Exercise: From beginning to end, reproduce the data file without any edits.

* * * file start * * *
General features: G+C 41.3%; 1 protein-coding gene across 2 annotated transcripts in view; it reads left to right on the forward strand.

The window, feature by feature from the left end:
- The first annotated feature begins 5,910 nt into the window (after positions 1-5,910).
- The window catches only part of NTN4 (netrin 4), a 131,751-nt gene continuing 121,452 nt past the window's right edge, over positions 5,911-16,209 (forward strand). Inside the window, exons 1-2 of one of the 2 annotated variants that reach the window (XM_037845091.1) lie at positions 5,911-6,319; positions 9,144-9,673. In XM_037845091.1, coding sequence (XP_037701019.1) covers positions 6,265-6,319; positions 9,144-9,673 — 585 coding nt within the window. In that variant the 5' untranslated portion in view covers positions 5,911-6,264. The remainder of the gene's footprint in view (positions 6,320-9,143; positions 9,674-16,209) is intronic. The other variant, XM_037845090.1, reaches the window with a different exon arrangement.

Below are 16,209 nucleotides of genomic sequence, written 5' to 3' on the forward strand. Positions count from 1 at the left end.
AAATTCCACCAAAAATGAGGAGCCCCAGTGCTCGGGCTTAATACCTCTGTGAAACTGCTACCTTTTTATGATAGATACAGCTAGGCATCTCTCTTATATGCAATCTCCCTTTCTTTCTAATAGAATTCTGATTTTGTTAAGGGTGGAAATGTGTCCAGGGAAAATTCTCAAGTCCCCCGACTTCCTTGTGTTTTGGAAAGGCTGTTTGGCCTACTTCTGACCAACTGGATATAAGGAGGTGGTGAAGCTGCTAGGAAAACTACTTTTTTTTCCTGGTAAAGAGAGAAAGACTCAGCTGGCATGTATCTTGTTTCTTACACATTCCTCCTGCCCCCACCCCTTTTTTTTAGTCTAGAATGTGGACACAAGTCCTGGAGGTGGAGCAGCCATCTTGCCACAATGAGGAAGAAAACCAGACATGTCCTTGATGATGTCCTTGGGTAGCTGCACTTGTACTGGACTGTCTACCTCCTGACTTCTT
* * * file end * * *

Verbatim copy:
General features: G+C 41.3%; 1 protein-coding gene across 2 annotated transcripts in view; it reads left to right on the forward strand.

The window, feature by feature from the left end:
- The first annotated feature begins 5,910 nt into the window (after positions 1-5,910).
- The window catches only part of NTN4 (netrin 4), a 131,751-nt gene continuing 121,452 nt past the window's right edge, over positions 5,911-16,209 (forward strand). Inside the window, exons 1-2 of one of the 2 annotated variants that reach the window (XM_037845091.1) lie at positions 5,911-6,319; positions 9,144-9,673. In XM_037845091.1, coding sequence (XP_037701019.1) covers positions 6,265-6,319; positions 9,144-9,673 — 585 coding nt within the window. In that variant the 5' untranslated portion in view covers positions 5,911-6,264. The remainder of the gene's footprint in view (positions 6,320-9,143; positions 9,674-16,209) is intronic. The other variant, XM_037845090.1, reaches the window with a different exon arrangement.

Below are 16,209 nucleotides of genomic sequence, written 5' to 3' on the forward strand. Positions count from 1 at the left end.
AAATTCCACCAAAAATGAGGAGCCCCAGTGCTCGGGCTTAATACCTCTGTGAAACTGCTACCTTTTTATGATAGATACAGCTAGGCATCTCTCTTATATGCAATCTCCCTTTCTTTCTAATAGAATTCTGATTTTGTTAAGGGTGGAAATGTGTCCAGGGAAAATTCTCAAGTCCCCCGACTTCCTTGTGTTTTGGAAAGGCTGTTTGGCCTACTTCTGACCAACTGGATATAAGGAGGTGGTGAAGCTGCTAGGAAAACTACTTTTTTTTCCTGGTAAAGAGAGAAAGACTCAGCTGGCATGTATCTTGTTTCTTACACATTCCTCCTGCCCCCACCCCTTTTTTTTAGTCTAGAATGTGGACACAAGTCCTGGAGGTGGAGCAGCCATCTTGCCACAATGAGGAAGAAAACCAGACATGTCCTTGATGATGTCCTTGGGTAGCTGCACTTGTACTGGACTGTCTACCTCCTGACTTCTT